Rose cut stones were popular in Europe in the 1500′s and are enjoying renewed popularity today. The most notable feature of this cut is the stone’s flat, or near flat bottom. Picture a low gumdrop with facets cut into the top. The facets start from the center of the stone and spread outward, usually in multiples of 6 appearing like a rose opening up. Although antique rose cut diamonds can be found, the majority of rose cut diamonds available in the market today are newly mined and cut in India.
Personally, I’m enamored with this cutting style because the large shimmery surface and thin profile offer lots of great design possibilities but there are a some limitations too. Here are some things that are good to know…
Shapes- Rose Cuts can be found in round, oval, pear, triangular and irregular shapes. The majority are flat on the bottom and faceted on top however some are faced on top and bottom The depth varies from stone to stone.
Optics- Because rose cut stones are usually shallow and not faceted on the underside, they don’t sparkle as much as a traditional brilliant cut stone. White Diamond rose cuts larger than 2mm become transparent in open back prong settings. Light travels right through them and they aren’t the best choice if you desire sparkle.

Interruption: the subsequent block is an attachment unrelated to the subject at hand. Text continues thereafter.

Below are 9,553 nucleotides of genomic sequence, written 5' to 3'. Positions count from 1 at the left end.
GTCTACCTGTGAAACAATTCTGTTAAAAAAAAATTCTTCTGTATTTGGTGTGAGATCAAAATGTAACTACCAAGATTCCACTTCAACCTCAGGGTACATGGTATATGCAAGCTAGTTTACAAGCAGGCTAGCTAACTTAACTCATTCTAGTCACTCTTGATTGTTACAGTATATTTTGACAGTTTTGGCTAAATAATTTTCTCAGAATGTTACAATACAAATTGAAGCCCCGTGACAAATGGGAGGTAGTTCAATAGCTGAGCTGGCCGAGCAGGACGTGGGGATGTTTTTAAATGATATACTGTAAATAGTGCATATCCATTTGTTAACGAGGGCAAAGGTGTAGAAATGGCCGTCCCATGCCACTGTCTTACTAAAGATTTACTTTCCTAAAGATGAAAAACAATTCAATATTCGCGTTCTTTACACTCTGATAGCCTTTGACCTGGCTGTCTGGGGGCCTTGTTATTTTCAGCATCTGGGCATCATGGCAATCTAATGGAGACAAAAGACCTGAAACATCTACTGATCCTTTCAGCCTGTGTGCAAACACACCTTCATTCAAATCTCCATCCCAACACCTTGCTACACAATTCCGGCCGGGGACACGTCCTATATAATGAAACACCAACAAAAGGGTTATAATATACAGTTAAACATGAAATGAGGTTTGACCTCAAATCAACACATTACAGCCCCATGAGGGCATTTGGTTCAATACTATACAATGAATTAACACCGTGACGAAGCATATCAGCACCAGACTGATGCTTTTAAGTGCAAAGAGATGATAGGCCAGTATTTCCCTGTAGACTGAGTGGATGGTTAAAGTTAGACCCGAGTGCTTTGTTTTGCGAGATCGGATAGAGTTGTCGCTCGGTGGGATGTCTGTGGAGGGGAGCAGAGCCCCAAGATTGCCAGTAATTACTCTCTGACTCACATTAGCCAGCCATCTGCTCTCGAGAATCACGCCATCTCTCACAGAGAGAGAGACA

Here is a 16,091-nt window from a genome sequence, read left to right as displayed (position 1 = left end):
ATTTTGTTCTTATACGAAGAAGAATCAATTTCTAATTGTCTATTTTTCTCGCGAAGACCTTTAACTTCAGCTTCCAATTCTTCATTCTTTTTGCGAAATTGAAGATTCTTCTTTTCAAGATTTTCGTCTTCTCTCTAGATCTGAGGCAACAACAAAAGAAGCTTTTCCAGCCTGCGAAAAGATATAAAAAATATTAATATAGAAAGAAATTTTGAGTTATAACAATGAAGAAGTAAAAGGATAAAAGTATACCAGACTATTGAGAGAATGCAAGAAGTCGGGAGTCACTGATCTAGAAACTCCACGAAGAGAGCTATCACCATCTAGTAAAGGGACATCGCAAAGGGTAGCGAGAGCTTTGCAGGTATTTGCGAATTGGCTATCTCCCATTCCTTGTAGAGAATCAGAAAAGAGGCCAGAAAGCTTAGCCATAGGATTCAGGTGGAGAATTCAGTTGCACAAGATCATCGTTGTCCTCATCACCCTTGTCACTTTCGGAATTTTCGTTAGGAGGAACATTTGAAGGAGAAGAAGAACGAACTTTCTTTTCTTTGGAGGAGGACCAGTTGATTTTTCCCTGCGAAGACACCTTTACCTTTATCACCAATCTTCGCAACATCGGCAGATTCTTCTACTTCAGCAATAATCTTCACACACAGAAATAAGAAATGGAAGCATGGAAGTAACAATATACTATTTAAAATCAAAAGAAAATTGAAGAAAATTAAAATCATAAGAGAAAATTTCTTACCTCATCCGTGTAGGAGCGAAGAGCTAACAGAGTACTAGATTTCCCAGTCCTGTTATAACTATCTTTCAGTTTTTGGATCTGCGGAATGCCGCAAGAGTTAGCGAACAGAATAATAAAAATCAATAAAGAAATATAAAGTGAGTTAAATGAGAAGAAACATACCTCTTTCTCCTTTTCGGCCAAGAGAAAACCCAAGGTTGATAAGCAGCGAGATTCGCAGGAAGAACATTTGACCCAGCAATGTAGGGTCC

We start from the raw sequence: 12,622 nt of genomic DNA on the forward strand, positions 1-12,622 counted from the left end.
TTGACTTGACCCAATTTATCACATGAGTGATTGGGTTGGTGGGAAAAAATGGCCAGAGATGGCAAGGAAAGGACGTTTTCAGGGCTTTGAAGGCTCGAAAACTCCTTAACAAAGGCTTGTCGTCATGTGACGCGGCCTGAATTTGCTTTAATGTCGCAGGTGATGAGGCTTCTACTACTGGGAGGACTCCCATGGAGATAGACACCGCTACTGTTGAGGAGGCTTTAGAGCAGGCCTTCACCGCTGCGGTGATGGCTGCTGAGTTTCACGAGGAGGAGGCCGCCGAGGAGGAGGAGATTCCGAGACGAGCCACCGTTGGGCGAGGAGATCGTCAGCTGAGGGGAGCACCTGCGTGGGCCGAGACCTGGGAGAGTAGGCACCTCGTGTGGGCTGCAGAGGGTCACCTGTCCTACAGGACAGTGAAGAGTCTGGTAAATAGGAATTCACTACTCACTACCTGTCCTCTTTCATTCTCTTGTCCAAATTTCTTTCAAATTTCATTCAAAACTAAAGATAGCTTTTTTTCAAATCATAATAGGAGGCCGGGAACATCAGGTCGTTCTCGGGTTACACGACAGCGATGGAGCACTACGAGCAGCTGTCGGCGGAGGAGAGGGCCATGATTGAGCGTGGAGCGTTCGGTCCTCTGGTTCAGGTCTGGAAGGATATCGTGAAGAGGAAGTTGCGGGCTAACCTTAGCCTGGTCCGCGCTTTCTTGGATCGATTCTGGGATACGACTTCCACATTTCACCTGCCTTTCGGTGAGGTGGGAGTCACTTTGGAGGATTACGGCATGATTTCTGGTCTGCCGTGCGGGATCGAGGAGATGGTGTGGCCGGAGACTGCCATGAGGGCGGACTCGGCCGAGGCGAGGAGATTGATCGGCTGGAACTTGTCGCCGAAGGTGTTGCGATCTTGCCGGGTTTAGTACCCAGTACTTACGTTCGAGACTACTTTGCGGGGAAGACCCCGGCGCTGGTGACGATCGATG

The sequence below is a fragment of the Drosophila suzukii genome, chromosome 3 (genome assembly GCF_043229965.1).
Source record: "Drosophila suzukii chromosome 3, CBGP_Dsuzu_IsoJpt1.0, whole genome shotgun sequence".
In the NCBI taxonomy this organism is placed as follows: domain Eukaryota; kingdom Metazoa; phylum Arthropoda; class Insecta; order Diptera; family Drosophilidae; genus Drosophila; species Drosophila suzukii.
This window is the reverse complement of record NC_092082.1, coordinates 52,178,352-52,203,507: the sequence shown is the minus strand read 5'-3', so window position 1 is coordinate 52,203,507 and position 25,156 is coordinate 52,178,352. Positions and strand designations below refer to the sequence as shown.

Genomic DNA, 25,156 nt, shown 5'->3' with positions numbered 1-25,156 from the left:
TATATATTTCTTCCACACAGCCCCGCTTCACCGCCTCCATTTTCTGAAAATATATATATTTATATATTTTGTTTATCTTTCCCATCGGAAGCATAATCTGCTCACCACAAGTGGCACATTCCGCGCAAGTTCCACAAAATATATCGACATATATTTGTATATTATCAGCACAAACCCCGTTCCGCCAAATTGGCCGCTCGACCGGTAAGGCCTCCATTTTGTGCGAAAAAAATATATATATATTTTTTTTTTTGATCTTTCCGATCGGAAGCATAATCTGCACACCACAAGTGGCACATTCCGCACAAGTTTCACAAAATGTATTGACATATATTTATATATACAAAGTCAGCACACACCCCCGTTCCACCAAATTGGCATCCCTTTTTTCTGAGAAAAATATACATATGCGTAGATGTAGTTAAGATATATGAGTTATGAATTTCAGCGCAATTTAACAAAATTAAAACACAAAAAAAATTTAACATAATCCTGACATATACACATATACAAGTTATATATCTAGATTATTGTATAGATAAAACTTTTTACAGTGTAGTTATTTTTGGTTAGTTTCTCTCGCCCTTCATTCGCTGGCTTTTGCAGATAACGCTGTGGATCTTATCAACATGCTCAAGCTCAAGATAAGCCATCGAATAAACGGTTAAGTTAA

Settings- Most often incorporated in bezel settings and secured around the perimeter with metal.
Size Perception- This is where it gets interesting…… Since stones are traded by their carat weight, rose cuts give the appearance of being much larger than they are because of their large surface area. Rose Cut diamonds offer more bang for the buck, so to speak.